A Favorite Chocolate Flavor Shines Through

So many people love to indulge in rich chocolate every once in a while. It’s certainly possible to tempt that sweet tooth by visiting a neighborhood candy shop. But it’s just as easy to experiment in the kitchen with homemade confections.

This recipe for “Force Noire Ganache” from “Chocolate Obsession: Confections and Treats to Create and Savor)” (Stewart, Tabori and Chang) by Michael Recchiuti & Fran Gage showcases the predominant taste of rich chocolate and not much more. It’s certain to melt in the mouth.

Force Noire Ganache
Makes about 50 dipped squares or round truffles

1⁄2 cup (4 ounces) heavy whipping cream
1⁄4 cup plus 3 tablespoons (41⁄2 ounces by weight) invert sugar (stir before measuring)
1 Tahitian vanilla bean, split horizontally
12 ounces 61 to 70 percent chocolate, finely chopped
3 tablespoons (11⁄2 ounces) unsalted butter with 82 percent butterfat, very soft (75 F)
About 1⁄4 cup melted tempered 61 to 70 percent chocolate, if dipping squares
Tempered 61 to 70 percent chocolate for dipping squares, or unsweetened natural cocoa powder for rolling truffles

1. Stir the cream and invert sugar together in a medium saucepan. Scrape the vanilla seeds from the bean into the pan and then add the bean. Bring to a boil over medium heat, remove from the heat, and cover the top of the pan with plastic wrap. When the cream has cooled to room temperature, transfer it to a bowl, cover and refrigerate overnight.

2. Line the bottom and sides of an 8-inch square baking pan with plastic wrap.

3. Put the chocolate in a medium stainless steel bowl and set the bowl over a pot of simmering water. Heat, stirring occasionally, until the chocolate melts and registers 115 F on an instant-read thermometer. Lift the bowl from the pot.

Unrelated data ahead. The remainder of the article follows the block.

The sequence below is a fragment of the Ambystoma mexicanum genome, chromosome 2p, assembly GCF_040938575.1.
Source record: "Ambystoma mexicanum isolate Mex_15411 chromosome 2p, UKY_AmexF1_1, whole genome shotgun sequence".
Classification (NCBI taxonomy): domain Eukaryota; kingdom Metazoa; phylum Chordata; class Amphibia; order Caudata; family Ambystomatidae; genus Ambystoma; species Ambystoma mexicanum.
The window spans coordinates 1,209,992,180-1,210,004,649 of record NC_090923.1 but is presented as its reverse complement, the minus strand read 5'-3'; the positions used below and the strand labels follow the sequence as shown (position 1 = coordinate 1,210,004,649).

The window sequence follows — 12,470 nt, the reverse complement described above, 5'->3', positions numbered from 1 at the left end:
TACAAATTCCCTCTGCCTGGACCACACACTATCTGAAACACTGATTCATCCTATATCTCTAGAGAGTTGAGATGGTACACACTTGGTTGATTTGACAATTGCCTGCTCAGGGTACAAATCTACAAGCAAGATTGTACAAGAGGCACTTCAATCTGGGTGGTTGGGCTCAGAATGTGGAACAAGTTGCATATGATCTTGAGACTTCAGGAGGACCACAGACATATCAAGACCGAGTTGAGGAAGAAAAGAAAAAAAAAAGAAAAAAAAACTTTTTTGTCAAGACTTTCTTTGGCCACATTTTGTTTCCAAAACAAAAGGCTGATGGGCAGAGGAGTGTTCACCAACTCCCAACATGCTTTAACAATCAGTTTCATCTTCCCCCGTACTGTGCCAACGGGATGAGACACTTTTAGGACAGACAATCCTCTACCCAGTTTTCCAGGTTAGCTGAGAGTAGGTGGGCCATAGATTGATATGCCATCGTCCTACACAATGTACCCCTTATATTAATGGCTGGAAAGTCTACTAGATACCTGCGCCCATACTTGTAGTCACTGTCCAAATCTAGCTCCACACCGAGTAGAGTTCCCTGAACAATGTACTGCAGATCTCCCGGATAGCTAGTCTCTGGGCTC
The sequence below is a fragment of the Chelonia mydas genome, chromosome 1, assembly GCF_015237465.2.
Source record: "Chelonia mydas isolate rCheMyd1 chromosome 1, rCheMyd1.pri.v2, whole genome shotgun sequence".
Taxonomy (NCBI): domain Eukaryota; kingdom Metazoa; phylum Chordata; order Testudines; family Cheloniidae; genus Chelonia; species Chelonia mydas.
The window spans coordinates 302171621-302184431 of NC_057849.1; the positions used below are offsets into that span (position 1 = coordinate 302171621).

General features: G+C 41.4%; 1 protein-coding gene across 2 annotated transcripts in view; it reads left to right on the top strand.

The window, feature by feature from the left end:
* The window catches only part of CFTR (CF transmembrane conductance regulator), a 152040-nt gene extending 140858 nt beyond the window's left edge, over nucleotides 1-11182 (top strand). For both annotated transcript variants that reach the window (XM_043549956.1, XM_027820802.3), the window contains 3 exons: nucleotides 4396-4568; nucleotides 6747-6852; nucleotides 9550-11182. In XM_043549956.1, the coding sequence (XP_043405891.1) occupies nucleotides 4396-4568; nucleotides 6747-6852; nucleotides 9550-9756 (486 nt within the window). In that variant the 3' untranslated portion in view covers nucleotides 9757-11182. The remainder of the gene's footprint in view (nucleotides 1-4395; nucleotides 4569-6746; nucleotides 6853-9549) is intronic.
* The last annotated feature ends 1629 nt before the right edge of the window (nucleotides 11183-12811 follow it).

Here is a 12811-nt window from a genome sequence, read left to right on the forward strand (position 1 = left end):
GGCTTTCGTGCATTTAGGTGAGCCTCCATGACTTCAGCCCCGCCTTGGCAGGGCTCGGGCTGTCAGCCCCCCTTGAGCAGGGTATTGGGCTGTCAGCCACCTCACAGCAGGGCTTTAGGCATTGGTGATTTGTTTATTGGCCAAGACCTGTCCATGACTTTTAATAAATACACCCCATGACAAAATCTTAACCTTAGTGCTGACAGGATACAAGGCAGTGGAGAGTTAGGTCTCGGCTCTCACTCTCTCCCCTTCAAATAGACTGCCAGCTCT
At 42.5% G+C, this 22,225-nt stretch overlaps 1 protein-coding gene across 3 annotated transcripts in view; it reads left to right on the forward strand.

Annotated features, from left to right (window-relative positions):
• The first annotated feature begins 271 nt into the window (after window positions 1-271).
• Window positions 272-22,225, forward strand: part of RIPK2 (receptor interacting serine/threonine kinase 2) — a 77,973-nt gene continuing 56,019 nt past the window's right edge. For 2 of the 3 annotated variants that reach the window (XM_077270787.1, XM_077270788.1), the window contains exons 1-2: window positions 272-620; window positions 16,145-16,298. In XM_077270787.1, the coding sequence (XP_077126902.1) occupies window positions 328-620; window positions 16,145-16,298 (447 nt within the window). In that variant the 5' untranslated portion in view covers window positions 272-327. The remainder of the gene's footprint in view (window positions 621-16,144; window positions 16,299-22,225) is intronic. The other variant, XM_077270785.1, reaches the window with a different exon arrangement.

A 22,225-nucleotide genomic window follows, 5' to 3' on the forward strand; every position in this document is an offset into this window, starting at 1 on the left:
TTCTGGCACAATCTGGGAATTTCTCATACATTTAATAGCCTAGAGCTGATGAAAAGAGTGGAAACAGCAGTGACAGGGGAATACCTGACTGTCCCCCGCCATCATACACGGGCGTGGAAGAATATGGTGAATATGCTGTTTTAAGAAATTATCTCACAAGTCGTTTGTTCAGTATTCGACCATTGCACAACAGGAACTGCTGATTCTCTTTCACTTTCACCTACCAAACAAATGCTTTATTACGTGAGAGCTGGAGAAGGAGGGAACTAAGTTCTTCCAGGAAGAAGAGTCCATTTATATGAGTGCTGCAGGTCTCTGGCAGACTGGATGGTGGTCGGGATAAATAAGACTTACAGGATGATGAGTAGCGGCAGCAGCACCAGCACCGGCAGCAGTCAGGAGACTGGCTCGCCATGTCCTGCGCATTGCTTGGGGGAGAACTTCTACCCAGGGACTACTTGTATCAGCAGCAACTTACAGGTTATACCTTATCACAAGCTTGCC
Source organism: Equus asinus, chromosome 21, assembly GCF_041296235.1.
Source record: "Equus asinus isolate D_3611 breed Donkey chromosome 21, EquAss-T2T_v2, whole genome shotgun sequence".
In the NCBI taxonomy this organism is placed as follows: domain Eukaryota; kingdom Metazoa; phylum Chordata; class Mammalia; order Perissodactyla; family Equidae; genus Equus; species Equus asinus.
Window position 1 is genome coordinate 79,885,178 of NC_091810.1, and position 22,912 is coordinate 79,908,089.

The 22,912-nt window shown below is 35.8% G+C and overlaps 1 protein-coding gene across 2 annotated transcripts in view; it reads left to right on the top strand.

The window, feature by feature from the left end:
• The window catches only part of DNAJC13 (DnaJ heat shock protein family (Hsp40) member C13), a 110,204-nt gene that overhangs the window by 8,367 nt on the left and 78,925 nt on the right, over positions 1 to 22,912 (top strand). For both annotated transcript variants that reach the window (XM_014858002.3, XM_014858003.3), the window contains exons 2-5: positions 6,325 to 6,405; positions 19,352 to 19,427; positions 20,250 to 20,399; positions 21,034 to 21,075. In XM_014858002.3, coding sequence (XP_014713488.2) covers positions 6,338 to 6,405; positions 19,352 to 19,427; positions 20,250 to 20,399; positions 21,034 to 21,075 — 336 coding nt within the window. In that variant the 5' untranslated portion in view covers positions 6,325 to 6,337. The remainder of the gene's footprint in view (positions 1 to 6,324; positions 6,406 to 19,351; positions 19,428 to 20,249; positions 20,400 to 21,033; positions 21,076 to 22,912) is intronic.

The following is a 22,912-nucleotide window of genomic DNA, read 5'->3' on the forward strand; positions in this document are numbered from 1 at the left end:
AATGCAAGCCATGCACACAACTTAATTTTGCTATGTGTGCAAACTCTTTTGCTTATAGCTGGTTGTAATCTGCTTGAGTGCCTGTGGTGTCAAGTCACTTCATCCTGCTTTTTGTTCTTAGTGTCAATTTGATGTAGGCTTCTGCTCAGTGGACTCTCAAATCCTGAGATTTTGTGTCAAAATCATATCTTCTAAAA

4. When the chocolate is almost at 115 F, remove the cream from the refrigerator. Strain it through a fine-mesh sieve into a small saucepan and heat it to 115 F, stirring occasionally.
Pour the chocolate and cream into a 1-quart clear vessel. Blend with an immersion blender using a stirring motion, making sure you reach the bottom of the vessel. The ganache will thicken, becoming slightly less shiny, and develop a pudding-like consistency. Add the butter and incorporate it with the immersion blender.

5. Pour the ganache into the lined pan. Spread it as evenly as possible with a small offset spatula. Allow the ganache to cool at room temperature until it has set, 2 to 4 hours. Cover the pan with plastic wrap and refrigerate until you are ready to dip squares or roll truffles.

6. Lift the square of ganache from the pan, turn it over onto a work surface, and remove the plastic wrap. If you are dipping squares, apply a thin coat of melted untempered chocolate to one side of the ganache square with a small offset spatula. (If you are making truffles, don’t apply the chocolate coating.) Let the chocolate harden. Turn the ganache square over and trim the edges. Cut the ganache into 1-inch squares with a knife dipped in hot water and wiped dry before each cut and wiped clean after each cut.

7. If you are dipping squares, temper the chocolate and then dip the squares. Store the dipped chocolates in a cool, dry place, not in the refrigerator.

8. If you are making truffles, dust your palms with cocoa powder, roll the ganache squares into balls, and then coat with cocoa powder. Place the truffles in a bowl or plastic bag that contains enough cocoa powder to keep them from sticking together. Store in the refrigerator, but remove them 30 minutes before serving.

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